Like all the greatest singers, Grisi was lavishly generous. She had
often been known to sing in five concerts in one day for charitable
purposes. At one of the great York festivals in England, she refused, as
a matter of professional pride, to sing for less than had been given
to Malibran, but, to show that there was nothing ignoble in her
persistence, she donated all the money received to the poor. She
rendered so many services to the Westminster Hospital that she was made
an honorary governor of that institution, and in manifold ways proved
that the goodness of her heart was no whit less than the splendor of her
artistic genius.

The marriage of Mlle. Grisi, in the spring of 1830, to M. Auguste Gérard
de Melcy, a French gentleman of fortune, did not deprive the stage
of one of its greatest ornaments, for after a short retirement at the
beautiful château of Vaucresson, which she had recently purchased, she
again resumed the operatic career which had so many fascinations for one
of her temperament, as well as substantial rewards. Her first appearance
in London after her marriage was with Rubini and Tamburini in the opera
of "Semiramide," speedily followed by a performance of _Donna Anna_, in
"Don Giovanni." The excitement of the public in its eager anticipation
of the latter opera was wrought to the highest pitch. A great throng
pressed against both entrances of the theatre for hours before the
opening of the doors, and many ladies were severely bruised or fainted
in the crush. It was estimated that more than four thousand persons were
present on this occasion. The cast was a magnificent one. Mme. Grisi was
supported by Mmes. Persiani and Albertazzi, and Tamburini, Lablache, and
Rubini. This was hailed as one of the great gala nights in the musical
records of London, and it is said that only a few years ago old
connoisseurs still talked of it as something incomparable, in spite of
the gifted singers who had since illustrated the lyric art. Mme. Pasta,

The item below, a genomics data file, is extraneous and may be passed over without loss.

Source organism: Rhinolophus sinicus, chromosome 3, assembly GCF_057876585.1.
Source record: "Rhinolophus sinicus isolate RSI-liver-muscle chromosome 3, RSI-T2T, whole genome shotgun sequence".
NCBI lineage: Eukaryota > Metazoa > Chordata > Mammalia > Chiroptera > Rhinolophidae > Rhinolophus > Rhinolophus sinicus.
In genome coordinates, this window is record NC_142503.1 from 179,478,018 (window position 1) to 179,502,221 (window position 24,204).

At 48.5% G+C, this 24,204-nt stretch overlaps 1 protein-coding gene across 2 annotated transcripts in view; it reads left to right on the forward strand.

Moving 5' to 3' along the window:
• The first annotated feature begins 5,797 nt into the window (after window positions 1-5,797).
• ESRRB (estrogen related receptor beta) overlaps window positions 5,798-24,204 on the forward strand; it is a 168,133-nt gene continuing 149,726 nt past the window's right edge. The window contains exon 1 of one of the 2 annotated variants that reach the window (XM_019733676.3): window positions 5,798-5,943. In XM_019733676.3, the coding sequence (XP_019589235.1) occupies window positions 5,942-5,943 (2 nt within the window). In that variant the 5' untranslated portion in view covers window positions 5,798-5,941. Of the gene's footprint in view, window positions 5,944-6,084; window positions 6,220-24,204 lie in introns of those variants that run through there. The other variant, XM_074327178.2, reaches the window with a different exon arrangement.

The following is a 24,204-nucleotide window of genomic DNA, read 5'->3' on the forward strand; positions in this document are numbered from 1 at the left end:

who occupied a stage box, led the applause whenever her beautiful young
rival appeared, and Grisi, her eyes glowing with happy tears, went to
Pasta's box to thank the queen of lyric tragedy for her cordial homage.

"Don Giovanni" was performed with the same cast in January, 1838, at the
Théâtre Italiens. About an hour after the close of the performance the
building was discovered to be on fire, and it was soon reduced to a heap
of glowing ashes. Severini, one of the directors, leaped from an upper
story, and was instantly dashed to pieces, and Robert narrowly saved
himself by aid of a rope ladder. Rossini, who had an apartment in the
opera-house, was absent, but the whole of his musical library, valued at
two hundred thousand francs, was destroyed, with many rare manuscripts,
which no effort or expense could replace.


III.

Mme. Grisi, more than any other prima donna who ever lived, was
habitually associated in her professional life with the greatest singers
of the other sex. Among those names which are inseparable from hers, are
those of Rubini, Tamburini, Lablache, and, _par excellence_, that of
Mario. Any satisfactory sketch of her life and artistic surroundings
would be incomplete without something more than a passing notice of
these shining lights of the lyric art. Giambattista Rubini, without
a shred of dramatic genius, raised himself to the very first place in
contemporary estimation by sheer genius as a singer, for his musical
skill was something more than the outcome of mere knowledge and
experience, and in this respect he bears a close analogy to Malibran.
Rubini's countenance was mean, his figure awkward, and lacking in
all dignity of carriage; he had no conception of taste, character, or
picturesque effect. As stolid as a wooden block in all that appertains
to impersonation of character, his vocal organ was so incomparable in
range and quality, his musical equipment and skill so great, that his
memory is one of the greatest traditions of the lyric art.

Rubini, born at Bergamo in the year 1795, made his _début_ in one of the
theatres of his native town, at the age of twelve, in a woman's part.
This curious prima donna afterward sat at the door of the theatre,
between two candles, holding a plate, in which the admiring public
deposited their offerings to the fair _bénéficiaire_. His next step was
playing on the violin in the orchestra between the acts of comedies, and
singing in the chorus during the operatic season. He seems to have been
unnoticed, except as one of the _hoi polloi_ of the musical rabble,
till an accident attracted attention to his talent. A drama was to be
produced in which a very difficult cavatina was introduced. The manager
was at a loss for any one to sing it till Rubini proffered his services.